Europeans love warrantless wiretaps.

Lessons for the U.S. from abroad.
Feb. 14 2006 6:39 AM

Wiretapping, European-Style

Think Bush's warrantless NSA surveillance is bad? Wait till you hear what the British government does.

(Continued from Page 1)

Earlier this month, in one of the more bizarre cases of Euro-tapping, Greek officials acknowledged that 100 cell-phone lines were tapped during the 2004 Athens Olympic Games. Oddly, all those targeted were involved with national security, including Prime Minster Kostas Karamanlis. Vodafone, the mobile phone company, learned of the wiretapping when customers complained they were not receiving their messages and calls. An investigation revealed that someone had installed spy software. It's not clear who was tapping the phones or why. 

European police aren't listening only to conversations; now they have access to other details of phone use. In December, the European parliament approved new rules requiring telecommunications companies to retain customers' telephone and Internet records for up to two years. The directive passed in record time, despite objections from phone companies and Internet providers (all that record-keeping is expensive), as well as privacy advocates. This means that European authorities can tell not only what was said in a phone call, but who was on the other end and where they were located. The United States lobbied hard for this new EU policy, even though telecommunications companies in this country are under no such record-keeping obligation.


When it comes to consumer information, Europeans guard their privacy much more fiercely than Americans do. European companies can't legally share most consumer information, and cases of identity theft are much less common.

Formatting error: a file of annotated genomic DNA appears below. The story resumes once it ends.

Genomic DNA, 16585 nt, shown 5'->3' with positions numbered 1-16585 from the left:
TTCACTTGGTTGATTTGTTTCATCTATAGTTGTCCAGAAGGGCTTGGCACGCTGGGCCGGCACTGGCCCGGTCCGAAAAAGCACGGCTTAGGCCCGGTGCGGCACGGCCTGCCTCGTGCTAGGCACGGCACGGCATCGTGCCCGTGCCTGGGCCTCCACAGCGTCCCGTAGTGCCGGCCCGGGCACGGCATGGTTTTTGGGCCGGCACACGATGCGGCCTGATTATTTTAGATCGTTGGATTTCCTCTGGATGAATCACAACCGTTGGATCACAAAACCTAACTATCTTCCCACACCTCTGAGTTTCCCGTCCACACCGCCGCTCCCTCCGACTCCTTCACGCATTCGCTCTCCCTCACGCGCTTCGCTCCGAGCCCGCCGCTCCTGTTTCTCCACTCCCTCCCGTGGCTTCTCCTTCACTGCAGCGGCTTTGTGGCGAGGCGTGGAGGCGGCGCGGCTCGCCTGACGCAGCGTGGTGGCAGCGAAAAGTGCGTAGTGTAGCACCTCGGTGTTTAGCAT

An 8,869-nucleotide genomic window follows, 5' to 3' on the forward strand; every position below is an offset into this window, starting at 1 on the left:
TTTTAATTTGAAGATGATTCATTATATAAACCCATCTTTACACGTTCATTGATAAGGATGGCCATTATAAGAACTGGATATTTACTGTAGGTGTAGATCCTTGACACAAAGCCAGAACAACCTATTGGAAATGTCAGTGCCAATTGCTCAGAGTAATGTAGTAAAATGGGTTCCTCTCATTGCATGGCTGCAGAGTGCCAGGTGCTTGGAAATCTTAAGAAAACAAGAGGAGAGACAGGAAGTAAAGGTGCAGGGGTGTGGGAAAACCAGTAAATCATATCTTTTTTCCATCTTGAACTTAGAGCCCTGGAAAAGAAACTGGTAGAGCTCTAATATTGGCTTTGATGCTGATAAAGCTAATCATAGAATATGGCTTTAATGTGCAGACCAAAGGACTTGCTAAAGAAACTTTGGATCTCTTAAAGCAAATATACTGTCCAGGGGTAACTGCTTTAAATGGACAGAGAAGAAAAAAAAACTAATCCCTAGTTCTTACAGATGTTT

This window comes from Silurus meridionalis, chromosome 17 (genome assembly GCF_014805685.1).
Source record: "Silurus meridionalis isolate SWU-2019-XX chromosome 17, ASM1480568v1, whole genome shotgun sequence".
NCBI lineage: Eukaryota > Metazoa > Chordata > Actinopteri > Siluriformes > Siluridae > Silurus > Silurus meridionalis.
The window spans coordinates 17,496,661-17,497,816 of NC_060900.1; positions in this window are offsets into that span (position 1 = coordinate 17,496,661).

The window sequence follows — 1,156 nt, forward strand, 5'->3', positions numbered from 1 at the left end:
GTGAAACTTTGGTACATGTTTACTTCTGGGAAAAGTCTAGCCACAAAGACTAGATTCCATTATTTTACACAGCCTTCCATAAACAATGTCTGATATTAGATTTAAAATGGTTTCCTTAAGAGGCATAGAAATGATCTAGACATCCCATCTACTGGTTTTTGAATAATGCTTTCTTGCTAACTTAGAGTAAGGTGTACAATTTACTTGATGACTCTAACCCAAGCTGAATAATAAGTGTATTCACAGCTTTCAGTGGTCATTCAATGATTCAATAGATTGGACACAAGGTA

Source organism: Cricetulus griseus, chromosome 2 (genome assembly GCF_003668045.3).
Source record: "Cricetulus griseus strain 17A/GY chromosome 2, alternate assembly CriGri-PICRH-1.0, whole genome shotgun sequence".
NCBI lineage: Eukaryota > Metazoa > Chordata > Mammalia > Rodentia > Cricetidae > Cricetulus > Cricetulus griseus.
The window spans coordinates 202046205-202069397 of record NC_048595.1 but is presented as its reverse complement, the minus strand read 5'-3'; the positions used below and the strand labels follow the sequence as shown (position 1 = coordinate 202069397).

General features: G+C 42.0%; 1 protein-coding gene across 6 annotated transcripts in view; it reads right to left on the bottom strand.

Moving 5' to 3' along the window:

So, why are Europeans so nonchalant when it comes to government eavesdropping? One reason is that sometimes it works. When Osman Hussain, a suspect in the botched July 21 London bombing, fled Britain, police traced his journey—across the United Kingdom to  France and then Italy, where he was arrested—by tapping his cell phone.

There is a cultural explanation, too. Europeans tend to trust their private information with governments, not corporations. So, while they wouldn't dream of divulging their credit card number to a telemarketer they will gladly hand it over to a government clerk. The state is seen as more benevolent than those greedy, Americanized corporations.

And Europeans have no equivalent to the American Constitution, which enshrines the right of individuals to be free from government coercion. Privacy International's Hosein draws on this constitutional tradition when he explains why Europeans don't bristle at wiretapping that would appall Americans. In Europe, he notes, there are plenty of pressure groups fighting for the rights of consumers, but very few lobbying on behalf of citizens. There is no European equivalent of the ACLU, pushing back against government intrusions. So, next time you're in Europe, feel free to hand out your credit card number willy-nilly. Just be careful what you say on the phone.

Correction, Feb. 14, 2006: The piece originally misspelled Francois Mitterrand's last name. (Return to the corrected sentence.)


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